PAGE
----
Seminar paper from the year 1998 in the subject American Studies - Literature, grade: 2 (B), Ruhr-University of Bochum (English Seminar), course: Literatur III, 5 entries in the bibliography, language: English, abstract: Introduction This essay is going to deal with telling and writing as a means of liberation in the novel The Color Purple. Liberation in this context means, of course, women’s liberation. The paper comprises the analysis of the protagonist’s motivation for writing, its effects on her and the significance of different dialects. Furthermore the effects of the literary form of the letter as means of articulation will be explained and also the influence of Shug and her feminist language on Celie. Motivation for writing Already at the opening of the novel a reason for Celie’s writing is given.: You better not tell anybody but God. It’d kill your mammy.1 Celie takes this warning literally. She is frightened of her father and therefore obeys. Another motivation for Celie’s writing we get to know from one of Nettie’s letters to Celie: ...I remember one time you said your life made you feel so ashamed you couldn’t even talk about it to God, you had to write it, bad as you thought your writing was. Well, now I know what you meant.2 Celie feels guilty and ashamed, because of the alleged incest with her father. She is not allowed to tell anybody (certainly not her mother) but needs to articulate herself somehow to enable herself to cope with her situation. So Celie starts to write her letters to God, when at the age of 14 years her record of sorrow and pain begins. Celie loses her mother and later on also Nettie, her sister. From then on writing becomes even more significant, for it is also a substitute for the mother’s and sister’s missing love.3 1 Walker, Alice; The Color Purple, London, 1992. (p. 3) 2 ebenda, p. 110 3 Fifer, Elizabeth; “The Dialect And Letters of The Color Purple” in: Rainwater C., Scheick, W:J. (eds.); Contemporary American Woman Writers, Lexington, 1985. (p. 156)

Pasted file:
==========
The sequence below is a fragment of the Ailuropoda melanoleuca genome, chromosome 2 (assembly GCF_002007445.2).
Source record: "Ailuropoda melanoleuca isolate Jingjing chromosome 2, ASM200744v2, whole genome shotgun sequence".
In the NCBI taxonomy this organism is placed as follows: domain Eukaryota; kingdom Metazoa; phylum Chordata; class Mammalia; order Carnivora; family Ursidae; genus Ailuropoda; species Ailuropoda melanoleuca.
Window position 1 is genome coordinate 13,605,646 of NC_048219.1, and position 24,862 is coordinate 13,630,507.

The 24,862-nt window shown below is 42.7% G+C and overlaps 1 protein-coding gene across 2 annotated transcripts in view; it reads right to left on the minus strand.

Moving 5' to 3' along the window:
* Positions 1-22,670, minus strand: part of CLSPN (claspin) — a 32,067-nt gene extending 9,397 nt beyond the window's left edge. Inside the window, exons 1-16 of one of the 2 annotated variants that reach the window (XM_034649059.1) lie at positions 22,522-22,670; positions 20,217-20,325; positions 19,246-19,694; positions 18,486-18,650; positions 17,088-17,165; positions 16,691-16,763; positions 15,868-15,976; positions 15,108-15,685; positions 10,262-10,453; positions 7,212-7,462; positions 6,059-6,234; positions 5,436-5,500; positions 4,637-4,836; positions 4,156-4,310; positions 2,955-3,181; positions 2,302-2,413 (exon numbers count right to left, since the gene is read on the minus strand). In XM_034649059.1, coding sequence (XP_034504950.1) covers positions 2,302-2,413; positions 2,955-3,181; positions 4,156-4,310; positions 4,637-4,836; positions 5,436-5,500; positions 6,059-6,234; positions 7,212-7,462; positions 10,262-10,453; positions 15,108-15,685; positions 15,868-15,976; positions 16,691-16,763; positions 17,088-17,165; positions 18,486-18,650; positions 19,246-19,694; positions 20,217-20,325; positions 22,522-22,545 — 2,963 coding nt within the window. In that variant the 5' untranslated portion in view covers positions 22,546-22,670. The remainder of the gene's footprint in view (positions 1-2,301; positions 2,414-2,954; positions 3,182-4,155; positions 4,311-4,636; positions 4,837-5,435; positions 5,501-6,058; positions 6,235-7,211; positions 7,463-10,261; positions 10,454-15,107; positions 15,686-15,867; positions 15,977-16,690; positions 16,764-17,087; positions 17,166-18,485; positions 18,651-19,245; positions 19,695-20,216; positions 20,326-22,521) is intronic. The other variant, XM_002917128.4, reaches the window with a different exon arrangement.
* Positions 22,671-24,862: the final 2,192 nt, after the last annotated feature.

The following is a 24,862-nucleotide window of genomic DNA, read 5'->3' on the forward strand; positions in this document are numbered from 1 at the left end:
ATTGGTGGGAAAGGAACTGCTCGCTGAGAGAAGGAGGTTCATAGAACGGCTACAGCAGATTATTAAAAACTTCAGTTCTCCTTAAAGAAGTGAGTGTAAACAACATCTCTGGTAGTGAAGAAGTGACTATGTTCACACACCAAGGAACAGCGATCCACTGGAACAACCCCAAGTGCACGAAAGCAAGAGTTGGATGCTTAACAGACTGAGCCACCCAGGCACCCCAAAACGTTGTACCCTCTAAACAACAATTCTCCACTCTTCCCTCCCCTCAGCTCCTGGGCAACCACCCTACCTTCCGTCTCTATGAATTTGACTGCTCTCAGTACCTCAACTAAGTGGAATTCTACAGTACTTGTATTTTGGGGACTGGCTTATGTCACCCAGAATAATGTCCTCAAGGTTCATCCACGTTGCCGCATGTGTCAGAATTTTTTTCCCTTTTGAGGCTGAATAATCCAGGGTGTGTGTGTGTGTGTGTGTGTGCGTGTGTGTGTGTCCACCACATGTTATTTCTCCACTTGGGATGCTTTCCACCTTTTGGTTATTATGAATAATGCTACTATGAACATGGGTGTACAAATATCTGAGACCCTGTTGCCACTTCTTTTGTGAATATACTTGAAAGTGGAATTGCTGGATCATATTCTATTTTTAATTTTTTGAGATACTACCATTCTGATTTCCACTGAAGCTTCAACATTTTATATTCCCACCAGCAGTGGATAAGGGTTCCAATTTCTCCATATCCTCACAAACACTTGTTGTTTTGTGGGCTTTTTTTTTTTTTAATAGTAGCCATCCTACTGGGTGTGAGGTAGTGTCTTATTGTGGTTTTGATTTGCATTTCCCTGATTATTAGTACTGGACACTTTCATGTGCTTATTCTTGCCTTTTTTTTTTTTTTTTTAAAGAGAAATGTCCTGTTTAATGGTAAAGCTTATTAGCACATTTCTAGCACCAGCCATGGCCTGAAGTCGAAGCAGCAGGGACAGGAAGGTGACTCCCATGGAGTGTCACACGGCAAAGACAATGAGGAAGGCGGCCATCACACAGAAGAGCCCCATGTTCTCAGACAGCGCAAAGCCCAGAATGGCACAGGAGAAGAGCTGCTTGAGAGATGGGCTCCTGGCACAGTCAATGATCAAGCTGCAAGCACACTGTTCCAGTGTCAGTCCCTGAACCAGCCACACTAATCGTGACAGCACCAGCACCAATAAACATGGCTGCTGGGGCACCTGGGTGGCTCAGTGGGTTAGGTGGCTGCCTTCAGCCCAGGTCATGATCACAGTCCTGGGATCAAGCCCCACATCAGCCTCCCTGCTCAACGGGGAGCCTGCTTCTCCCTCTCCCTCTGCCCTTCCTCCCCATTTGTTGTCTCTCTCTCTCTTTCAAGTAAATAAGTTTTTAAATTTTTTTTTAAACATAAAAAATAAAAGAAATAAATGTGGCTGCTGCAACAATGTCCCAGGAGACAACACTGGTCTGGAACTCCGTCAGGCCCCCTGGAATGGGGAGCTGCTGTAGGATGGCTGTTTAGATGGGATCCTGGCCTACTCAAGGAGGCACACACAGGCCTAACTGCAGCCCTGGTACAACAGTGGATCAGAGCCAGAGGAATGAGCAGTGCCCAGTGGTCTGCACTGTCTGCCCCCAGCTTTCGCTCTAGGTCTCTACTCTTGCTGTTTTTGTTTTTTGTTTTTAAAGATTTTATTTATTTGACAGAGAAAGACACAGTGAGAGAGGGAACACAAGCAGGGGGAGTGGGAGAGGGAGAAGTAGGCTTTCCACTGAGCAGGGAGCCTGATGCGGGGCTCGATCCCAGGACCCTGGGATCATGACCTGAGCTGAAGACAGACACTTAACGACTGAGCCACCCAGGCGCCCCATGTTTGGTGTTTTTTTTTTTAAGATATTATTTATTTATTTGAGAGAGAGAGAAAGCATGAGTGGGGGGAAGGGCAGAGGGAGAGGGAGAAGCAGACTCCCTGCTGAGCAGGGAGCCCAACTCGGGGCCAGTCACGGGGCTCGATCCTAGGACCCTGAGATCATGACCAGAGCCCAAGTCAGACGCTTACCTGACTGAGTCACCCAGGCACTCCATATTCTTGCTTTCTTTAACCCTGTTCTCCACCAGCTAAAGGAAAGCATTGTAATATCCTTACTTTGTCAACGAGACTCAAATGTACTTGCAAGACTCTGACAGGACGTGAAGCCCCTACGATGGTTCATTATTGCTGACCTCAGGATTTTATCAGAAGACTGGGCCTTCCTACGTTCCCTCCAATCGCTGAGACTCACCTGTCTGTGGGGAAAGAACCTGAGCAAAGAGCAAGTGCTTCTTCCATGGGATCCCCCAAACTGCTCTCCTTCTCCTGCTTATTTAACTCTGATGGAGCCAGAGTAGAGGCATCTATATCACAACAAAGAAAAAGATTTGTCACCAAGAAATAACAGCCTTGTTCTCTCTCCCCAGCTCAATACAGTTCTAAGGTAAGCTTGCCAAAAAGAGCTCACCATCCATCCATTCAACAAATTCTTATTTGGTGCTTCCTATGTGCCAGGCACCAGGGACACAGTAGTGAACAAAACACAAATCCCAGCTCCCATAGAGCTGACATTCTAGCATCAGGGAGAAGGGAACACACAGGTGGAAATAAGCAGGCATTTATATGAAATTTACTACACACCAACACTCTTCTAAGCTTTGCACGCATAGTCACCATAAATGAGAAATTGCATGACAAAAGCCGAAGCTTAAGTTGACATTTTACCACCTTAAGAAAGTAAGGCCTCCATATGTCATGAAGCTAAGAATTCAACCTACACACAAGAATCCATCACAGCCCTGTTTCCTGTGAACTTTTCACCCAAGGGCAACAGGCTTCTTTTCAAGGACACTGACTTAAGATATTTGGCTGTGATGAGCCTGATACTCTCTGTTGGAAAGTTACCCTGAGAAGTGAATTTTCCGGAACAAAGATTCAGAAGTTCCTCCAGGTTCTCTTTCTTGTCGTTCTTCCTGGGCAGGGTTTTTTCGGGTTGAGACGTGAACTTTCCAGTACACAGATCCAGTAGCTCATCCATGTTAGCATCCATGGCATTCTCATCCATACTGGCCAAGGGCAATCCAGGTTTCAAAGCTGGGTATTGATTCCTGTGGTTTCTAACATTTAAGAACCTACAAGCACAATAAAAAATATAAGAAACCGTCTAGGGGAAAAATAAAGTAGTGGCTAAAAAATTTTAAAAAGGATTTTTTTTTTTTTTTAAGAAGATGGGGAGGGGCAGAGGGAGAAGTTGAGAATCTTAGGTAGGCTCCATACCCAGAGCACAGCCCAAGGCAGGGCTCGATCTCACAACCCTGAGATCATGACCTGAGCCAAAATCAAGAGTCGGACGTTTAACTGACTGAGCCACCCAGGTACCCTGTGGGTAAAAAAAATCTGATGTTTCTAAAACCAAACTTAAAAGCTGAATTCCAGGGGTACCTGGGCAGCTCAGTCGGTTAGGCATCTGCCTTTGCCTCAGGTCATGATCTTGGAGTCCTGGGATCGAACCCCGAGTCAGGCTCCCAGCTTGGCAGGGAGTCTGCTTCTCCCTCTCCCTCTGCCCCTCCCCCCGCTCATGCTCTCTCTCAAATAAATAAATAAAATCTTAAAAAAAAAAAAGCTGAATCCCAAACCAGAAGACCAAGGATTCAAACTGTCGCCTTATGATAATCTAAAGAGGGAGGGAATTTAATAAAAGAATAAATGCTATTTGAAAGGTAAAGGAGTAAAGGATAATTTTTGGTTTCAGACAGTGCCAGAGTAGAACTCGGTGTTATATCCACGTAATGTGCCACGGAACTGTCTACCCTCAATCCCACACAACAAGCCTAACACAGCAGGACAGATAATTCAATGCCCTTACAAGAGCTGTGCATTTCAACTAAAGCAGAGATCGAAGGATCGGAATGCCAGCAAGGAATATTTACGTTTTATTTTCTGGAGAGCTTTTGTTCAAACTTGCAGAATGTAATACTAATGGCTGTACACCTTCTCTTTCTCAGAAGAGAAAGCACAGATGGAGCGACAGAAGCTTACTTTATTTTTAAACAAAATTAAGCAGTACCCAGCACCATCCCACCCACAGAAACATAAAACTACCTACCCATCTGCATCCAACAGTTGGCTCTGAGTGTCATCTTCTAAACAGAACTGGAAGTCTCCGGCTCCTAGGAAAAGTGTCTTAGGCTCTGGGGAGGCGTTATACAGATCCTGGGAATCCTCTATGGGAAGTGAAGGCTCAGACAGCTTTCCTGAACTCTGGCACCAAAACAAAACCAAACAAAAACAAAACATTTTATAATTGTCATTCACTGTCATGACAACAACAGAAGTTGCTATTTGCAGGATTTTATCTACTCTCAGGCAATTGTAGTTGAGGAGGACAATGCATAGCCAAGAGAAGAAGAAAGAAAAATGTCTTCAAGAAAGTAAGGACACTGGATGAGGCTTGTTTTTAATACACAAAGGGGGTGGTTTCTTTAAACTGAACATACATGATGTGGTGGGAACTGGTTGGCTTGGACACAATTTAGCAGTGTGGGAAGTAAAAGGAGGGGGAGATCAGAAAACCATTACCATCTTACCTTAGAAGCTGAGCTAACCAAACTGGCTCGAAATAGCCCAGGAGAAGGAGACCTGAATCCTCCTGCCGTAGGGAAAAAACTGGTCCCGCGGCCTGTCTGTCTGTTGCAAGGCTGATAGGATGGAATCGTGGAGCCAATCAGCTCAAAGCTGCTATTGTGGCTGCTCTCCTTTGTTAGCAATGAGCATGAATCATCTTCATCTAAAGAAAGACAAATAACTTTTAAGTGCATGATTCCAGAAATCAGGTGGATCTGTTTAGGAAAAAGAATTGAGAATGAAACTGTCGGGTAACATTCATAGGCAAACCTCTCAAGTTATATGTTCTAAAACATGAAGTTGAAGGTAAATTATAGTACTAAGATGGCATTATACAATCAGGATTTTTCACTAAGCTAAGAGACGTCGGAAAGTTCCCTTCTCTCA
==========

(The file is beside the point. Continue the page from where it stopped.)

Alice Walker's The Color Purple by Kheven LaGrone Summary
Alice Walker's Pulitzer Prize winning novel The Color Purple is a tale of personal empowerment which opens with a protagonist Celie who is at the bottom of America's social caste. A poor, black, ugly and uneducated female in the America's Jim Crow South in the first half of the 20th century, she is the victim of constant rape, violence and misogynistic verbal abuse. Celie cannot conceive of an escape from her present condition, and so she learns to be passive and unemotional. ButThe Color Purple eventually demonstrates how Celie learns to fight back and how she discovers her true sexuality and her unique voice. By the end of the novel, Celie is an empowered, financially-independent entrepreneur/landowner, one who speaks her mind and realizes the desirability of black femaleness while creating a safe space for herself and those she loves. Through a journey of literary criticism, Dialogue: Alice Walker'sThe Color Purple follows Celie's transformation from victim to hero. Each scholarly essay becomes a step of the journey that paves the way for the development of self and sexual awareness, the beginnings of religious transformation and the creation of nurturing places like home and community.